Kenya’s mobile money operators agreed a deal to enable domestic cross-network fund transfer without additional consumer charges, ICT Secretary Joe Mucheru announced.
In an interview with Business Daily, the minister said service providers in the country had agreed to simplify the process and speed-up transactions for customers.
Cross-network transactions are currently possible in the country, but are complex to execute and carry additional charges.
Although the Kenyan regulator is yet to introduce formal measures to force compliance on the issue, smoothing these transactions was one of the measures reportedly suggested in a leaked analyst report on competition commissioned by the Communications Authority of Kenya.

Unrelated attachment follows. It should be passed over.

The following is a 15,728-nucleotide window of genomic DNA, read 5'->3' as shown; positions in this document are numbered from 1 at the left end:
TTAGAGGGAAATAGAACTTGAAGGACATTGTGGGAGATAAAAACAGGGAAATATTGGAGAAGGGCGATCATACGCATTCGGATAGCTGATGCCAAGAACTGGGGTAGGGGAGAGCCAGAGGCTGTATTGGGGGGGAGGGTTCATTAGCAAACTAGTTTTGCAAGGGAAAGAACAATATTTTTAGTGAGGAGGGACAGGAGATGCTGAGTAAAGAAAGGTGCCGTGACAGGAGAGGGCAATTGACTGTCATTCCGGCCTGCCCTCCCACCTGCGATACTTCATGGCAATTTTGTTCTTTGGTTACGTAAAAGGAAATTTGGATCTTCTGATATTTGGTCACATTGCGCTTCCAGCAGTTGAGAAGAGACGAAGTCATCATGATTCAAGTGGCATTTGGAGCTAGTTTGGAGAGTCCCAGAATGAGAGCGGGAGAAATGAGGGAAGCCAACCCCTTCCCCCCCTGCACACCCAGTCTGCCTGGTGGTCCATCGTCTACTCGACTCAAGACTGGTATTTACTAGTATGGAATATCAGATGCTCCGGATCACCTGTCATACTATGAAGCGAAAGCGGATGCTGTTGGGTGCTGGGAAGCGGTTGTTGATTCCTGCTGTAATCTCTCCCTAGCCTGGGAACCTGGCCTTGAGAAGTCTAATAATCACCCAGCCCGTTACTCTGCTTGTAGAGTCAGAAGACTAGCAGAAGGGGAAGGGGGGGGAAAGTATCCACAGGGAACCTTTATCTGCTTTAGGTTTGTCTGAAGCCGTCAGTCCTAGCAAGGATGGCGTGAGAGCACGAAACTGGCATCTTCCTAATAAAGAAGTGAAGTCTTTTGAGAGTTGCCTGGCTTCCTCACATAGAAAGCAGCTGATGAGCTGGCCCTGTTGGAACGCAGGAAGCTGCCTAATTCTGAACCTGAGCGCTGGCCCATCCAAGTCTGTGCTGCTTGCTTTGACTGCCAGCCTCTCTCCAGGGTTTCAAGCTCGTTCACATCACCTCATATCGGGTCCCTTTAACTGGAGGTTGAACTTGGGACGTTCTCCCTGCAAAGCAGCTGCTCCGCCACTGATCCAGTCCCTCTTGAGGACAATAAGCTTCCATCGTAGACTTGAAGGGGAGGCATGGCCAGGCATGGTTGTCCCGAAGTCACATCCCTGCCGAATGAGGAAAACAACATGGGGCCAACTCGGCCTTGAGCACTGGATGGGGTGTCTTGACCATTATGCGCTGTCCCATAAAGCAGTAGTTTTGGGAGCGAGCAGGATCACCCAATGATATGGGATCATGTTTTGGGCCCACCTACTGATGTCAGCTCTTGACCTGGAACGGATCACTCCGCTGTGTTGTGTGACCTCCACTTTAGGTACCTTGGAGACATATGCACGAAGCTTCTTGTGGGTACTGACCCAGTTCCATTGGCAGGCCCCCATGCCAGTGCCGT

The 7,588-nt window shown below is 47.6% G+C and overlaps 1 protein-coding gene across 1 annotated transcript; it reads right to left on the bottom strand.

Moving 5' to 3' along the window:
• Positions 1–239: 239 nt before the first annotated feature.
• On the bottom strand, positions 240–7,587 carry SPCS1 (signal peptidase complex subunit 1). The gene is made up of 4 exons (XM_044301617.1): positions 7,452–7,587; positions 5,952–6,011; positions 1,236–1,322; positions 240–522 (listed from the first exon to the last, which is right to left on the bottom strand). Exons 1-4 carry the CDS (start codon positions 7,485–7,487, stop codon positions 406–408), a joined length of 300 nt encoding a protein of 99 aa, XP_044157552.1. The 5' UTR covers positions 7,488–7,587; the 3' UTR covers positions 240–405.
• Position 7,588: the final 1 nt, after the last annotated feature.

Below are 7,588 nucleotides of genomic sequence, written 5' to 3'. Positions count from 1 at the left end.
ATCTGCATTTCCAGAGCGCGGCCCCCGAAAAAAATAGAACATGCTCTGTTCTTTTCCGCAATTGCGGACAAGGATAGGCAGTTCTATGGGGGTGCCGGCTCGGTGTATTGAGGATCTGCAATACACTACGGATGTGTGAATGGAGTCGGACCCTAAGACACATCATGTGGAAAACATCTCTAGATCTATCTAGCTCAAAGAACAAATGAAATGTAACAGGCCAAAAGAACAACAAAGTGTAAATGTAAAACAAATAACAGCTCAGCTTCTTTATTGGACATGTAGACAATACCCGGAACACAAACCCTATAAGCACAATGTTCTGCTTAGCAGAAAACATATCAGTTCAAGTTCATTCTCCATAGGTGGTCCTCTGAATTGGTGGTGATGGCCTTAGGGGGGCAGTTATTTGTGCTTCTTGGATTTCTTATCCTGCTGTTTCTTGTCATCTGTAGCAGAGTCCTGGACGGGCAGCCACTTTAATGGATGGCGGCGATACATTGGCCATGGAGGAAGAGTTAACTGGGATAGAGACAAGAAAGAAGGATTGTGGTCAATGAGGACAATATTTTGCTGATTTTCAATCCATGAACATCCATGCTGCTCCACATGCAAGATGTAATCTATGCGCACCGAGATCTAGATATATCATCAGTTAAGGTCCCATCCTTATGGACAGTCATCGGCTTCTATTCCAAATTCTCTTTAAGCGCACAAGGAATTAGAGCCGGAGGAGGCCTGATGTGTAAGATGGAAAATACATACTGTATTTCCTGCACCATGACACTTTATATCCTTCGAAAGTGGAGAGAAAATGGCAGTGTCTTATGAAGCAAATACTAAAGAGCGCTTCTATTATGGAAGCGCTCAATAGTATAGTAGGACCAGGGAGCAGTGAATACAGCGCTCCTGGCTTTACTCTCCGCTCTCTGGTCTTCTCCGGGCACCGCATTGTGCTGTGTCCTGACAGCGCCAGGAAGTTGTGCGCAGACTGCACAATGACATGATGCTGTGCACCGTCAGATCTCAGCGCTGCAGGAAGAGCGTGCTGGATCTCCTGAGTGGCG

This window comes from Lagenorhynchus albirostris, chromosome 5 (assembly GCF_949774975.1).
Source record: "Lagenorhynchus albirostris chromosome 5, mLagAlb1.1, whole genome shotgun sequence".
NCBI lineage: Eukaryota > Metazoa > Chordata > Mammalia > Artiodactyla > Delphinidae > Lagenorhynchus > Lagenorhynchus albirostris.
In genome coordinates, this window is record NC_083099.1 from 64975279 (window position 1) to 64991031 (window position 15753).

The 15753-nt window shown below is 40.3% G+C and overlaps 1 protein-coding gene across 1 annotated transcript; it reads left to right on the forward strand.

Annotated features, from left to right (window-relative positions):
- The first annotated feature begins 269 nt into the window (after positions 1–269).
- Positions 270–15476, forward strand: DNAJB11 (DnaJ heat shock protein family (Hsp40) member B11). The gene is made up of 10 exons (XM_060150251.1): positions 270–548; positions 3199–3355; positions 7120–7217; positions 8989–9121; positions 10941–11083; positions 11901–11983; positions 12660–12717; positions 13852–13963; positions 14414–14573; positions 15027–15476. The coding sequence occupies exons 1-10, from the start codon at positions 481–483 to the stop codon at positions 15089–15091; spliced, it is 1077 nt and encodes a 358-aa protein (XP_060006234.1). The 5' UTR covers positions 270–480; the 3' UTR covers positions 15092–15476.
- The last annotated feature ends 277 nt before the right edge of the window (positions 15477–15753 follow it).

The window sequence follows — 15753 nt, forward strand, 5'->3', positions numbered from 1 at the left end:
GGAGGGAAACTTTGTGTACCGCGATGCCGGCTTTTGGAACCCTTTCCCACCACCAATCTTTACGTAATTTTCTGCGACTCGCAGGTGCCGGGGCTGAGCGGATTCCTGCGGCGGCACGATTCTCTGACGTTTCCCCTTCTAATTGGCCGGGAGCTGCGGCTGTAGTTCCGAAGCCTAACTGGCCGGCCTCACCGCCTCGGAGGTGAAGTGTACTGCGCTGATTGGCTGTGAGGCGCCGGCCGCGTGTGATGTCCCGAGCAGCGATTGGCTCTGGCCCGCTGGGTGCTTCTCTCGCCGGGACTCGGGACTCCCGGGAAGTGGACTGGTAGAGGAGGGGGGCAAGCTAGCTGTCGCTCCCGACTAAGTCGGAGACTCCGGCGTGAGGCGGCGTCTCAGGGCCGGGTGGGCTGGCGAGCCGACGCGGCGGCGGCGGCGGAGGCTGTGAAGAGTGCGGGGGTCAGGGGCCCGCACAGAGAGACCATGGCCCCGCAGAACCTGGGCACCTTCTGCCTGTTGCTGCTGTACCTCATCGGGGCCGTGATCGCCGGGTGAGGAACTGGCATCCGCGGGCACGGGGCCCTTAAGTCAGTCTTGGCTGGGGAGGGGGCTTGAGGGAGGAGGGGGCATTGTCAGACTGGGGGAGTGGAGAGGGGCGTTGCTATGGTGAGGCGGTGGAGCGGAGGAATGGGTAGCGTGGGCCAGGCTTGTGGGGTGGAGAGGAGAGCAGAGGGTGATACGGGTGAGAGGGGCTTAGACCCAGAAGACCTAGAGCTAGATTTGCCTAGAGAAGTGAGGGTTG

Safaricom’s dominance of both the finance and the mobile sectors was the subject of intense speculation earlier in 2017, with suggestions the company could be forced to split its two units.
According to the latest subscription numbers from the Communications Authority of Kenya, covering the three months to end-December 2016, Safaricom’s m-Pesa continues to boast a significant lead in the country’s burgeoning mobile money market with a 67 per cent share of Kenya’s 32 million subscribers.
Airtel Money ranked in second with a 21 per cent share, followed by Mobikash on 6 per cent, and Equitel and Tangaza both below 5 per cent.
Orange Money – which is about to be replaced with a new service by parent company Telkom Kenya – held less than a 1 per cent share.